This isn’t just to Robert in Michigan: it’s a reply to all who wrote regarding the Shakespeare bit.
Most people simply blame lawyers, which only recognizes part of the real problem. The True Stella Awards is not a campaign against lawyers. Most lawyers are good and decent people who are trying to do the best they can for their clients and the ideals of justice.
On the other hand, some of their peers just don’t get it, and defend their even their most outrageous actions by claiming “everybody hates lawyers until they need one.” That’s not true at all: most people hate lawyers even then.
The problem is that we need lawyers. People can’t simply and reasonably explain their cases to judges and have them hand down a decision based on reason or logic — or even common sense. The American legal system has been so manipulated and convoluted by lawyers that we need lawyers to navigate our way through the complexities of the legal system — complexities they themselves created.
Is that fair? You bet: lawsuits can accurately be called an industry in the United States. The lawsuit industry is estimated to bring in more than $50 billion per year in legal fees to lawyers out of over $250 billion in total cost to the litigants (2004 estimate).
That’s a huge drain on the country’s economy: it represents well over 2 percent of the USA’s Gross Domestic Product. By comparison, the United Kingdom’s ‘lawsuit load’ is less than 1 percent of its GDP.
And it’s a growing industry: as of 2001 (the most recent year that data is available), the 30-year trends are: U.S. population: up at a 1.1 percent annual rate. The consumer price index: up 5 percent annually; the GDP: up 7.6 percent annually. And tort costs? Up 9.1 percent annually — and it was up by 14.3 percent in 2001. This industry’s growth is not only staggering, it’s accelerating.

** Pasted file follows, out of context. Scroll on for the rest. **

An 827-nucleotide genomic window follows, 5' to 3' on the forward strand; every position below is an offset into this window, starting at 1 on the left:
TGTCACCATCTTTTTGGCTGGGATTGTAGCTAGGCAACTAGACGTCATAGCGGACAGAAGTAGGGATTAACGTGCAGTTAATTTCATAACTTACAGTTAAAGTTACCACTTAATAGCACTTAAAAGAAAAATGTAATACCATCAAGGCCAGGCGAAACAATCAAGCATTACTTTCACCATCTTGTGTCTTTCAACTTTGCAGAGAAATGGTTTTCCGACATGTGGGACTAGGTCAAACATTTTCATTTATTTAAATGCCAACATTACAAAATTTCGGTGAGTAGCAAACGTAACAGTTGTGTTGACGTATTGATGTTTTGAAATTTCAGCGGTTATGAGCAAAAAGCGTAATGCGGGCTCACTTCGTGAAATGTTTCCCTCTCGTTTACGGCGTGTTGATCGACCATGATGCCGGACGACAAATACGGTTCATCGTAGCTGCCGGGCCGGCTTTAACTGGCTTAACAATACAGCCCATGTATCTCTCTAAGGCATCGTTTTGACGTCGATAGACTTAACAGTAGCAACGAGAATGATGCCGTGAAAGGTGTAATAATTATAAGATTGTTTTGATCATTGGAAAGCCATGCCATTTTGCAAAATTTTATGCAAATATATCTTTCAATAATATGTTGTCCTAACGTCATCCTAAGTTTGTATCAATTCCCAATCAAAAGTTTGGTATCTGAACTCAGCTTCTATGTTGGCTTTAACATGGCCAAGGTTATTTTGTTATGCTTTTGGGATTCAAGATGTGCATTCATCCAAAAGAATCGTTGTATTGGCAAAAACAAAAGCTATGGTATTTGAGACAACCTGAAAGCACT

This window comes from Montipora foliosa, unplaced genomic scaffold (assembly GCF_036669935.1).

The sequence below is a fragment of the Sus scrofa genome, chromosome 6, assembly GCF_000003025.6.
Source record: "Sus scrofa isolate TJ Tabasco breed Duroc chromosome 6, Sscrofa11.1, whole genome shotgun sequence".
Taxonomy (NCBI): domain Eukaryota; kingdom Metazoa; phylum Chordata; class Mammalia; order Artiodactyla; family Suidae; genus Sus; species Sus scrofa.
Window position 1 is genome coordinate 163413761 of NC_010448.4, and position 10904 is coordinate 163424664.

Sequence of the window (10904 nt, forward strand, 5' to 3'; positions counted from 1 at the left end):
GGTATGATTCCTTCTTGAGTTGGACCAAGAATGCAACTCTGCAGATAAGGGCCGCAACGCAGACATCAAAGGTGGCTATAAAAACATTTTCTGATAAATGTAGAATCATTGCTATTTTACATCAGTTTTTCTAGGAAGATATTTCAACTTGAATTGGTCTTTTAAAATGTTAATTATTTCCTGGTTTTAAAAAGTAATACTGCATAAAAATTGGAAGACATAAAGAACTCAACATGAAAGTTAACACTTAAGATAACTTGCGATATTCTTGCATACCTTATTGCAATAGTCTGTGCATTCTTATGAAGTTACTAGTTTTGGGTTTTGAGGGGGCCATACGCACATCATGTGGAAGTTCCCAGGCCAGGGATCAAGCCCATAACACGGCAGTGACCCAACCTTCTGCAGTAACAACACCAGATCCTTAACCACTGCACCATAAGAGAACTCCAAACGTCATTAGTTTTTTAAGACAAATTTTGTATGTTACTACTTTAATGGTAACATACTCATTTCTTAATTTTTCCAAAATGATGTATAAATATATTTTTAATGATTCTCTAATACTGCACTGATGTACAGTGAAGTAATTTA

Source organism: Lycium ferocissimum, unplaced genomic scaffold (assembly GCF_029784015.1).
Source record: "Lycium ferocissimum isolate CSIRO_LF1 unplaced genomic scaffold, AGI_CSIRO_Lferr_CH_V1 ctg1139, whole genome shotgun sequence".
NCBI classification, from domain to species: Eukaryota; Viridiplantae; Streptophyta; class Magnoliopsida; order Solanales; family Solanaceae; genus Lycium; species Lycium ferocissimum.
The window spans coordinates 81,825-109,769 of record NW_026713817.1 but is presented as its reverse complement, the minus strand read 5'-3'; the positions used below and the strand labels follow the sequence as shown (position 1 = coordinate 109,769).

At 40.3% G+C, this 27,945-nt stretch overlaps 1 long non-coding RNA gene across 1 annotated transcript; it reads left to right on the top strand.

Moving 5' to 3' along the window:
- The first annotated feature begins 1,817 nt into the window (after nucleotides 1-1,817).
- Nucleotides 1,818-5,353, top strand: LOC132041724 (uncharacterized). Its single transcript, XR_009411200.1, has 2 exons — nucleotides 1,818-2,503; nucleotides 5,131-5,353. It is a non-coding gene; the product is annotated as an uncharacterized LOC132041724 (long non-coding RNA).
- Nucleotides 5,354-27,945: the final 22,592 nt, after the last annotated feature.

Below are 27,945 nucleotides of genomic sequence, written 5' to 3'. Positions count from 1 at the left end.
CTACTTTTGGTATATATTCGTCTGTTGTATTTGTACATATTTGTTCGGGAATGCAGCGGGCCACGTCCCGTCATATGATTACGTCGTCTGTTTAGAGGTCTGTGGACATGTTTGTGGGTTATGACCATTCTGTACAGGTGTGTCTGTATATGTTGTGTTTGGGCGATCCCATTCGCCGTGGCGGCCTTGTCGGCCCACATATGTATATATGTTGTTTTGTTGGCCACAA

And that $50 billion figure is for lawsuit income only; it does not include anything else lawyers do, doesn’t include any collected percentage of punitive damages, and doesn’t even include their take from the “tobacco settlement,” for which the 86 law firms involved have billed the states a whopping $30 billion.
But don’t say they don’t have a heart: they’re graciously allowing the states to pay those fees over 25 years. And some of those firms say they’ve been ‘ripped off,’ that they deserve much more! Yet when you divide the billings of one firm by the total estimated hours they spent working on this case, it comes out to more than $22,000 per hour! Other firms are ‘only’ getting around $10,000 per hour. And you know they’re billing for plenty of hours.
So at least one segment of the U.S. economy is booming even while as a whole Americans are struggling. One thing to ponder: perhaps that’s a cause and effect situation.
And Then There’s This
Robb in New Hampshire: “Whenever I read these tales of ridiculously low levels of intelligence, I always wonder if you ever hear from the plaintiffs reading about, commenting on, or even admitting to how stupid their suit seems. Just curious.”
No, not that I’m aware of. But I figure that someday, someone will want to collect their “Award”.